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Secondhand Smoke An Unwelcome Passenger In Cars With Kids

About 1 in 5 kids in middle school or high school is exposed to secondhand smoke in cars.
Richard Clark
About 1 in 5 kids in middle school or high school is exposed to secondhand smoke in cars.

Sitting in a car with a smoker is about as close to lighting up as a nonsmoker can get.

And quite a few schoolchildren get exposed to secondhand smoke this way, according to an estimate by researchers at the Centers for Disease Control and Prevention.

About 1 in 5 nonsmoking kids in middle and high school reported sharing a car with a smoker who had lit up within a week of answering a survey in 2009. The researchers say the survey, which included responses from thousands of students, gives an accurate snapshot of what's happening across the country.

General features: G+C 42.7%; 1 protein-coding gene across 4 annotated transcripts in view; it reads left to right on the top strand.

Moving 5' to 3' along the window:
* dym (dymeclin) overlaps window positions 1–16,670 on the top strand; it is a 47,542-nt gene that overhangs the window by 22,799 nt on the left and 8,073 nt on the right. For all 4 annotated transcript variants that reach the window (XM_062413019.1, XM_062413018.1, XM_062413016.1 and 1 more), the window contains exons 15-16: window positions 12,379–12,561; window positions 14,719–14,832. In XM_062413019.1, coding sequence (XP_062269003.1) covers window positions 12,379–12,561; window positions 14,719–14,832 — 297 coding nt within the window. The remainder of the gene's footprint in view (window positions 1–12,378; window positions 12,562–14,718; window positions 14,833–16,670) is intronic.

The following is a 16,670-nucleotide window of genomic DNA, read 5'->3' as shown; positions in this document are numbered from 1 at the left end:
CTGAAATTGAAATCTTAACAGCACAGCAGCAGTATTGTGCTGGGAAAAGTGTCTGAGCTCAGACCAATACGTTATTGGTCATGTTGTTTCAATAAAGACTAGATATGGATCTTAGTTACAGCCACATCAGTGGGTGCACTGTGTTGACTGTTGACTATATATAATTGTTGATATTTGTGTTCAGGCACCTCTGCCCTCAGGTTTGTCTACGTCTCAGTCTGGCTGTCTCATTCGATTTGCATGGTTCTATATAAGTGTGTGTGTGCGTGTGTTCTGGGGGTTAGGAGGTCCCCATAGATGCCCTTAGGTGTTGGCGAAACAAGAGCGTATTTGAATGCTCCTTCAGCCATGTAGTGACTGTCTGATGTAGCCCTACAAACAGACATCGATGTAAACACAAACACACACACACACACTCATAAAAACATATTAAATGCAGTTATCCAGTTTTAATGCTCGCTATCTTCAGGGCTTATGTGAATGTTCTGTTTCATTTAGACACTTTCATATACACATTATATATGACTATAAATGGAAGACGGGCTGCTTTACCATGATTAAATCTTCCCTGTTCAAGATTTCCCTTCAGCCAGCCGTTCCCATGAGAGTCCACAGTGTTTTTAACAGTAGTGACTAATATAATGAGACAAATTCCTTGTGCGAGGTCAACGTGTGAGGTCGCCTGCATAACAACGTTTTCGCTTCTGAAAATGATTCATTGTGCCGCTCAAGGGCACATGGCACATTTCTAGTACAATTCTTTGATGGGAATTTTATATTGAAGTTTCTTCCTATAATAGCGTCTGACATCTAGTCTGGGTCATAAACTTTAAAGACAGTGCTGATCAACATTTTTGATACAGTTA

"The car is the only source of exposure for some of these children, so if you can reduce that exposure, it's definitely advantageous for health," CDC researcher Brian King told The Associated Press. The findings appear in the latest issue of Pediatrics.

The American Academy of Pediatrics says that any exposure to secondhand smoke is unsafe for kids.

And the latest report does find that nonsmoking kids' exposure to secondhand smoke in cars declined to 22.9 percent in 2009 from 39 percent in 2000. The researchers figure that laws barring smoking in many public places may have been a factor.

A decline in smoking prevalence and a hardening of attitudes against secondhand smoke also could be helping.

Still, researchers say more should be done. They recommend a ban on smoking in cars when children are present. That's already the law in a few places, they note, including California and Arkansas (for children under 14).

Copyright 2020 NPR. To see more, visit https://www.npr.org.

Scott Hensley edits stories about health, biomedical research and pharmaceuticals for NPR's Science desk. During the COVID-19 pandemic, he has led the desk's reporting on the development of vaccines against the coronavirus.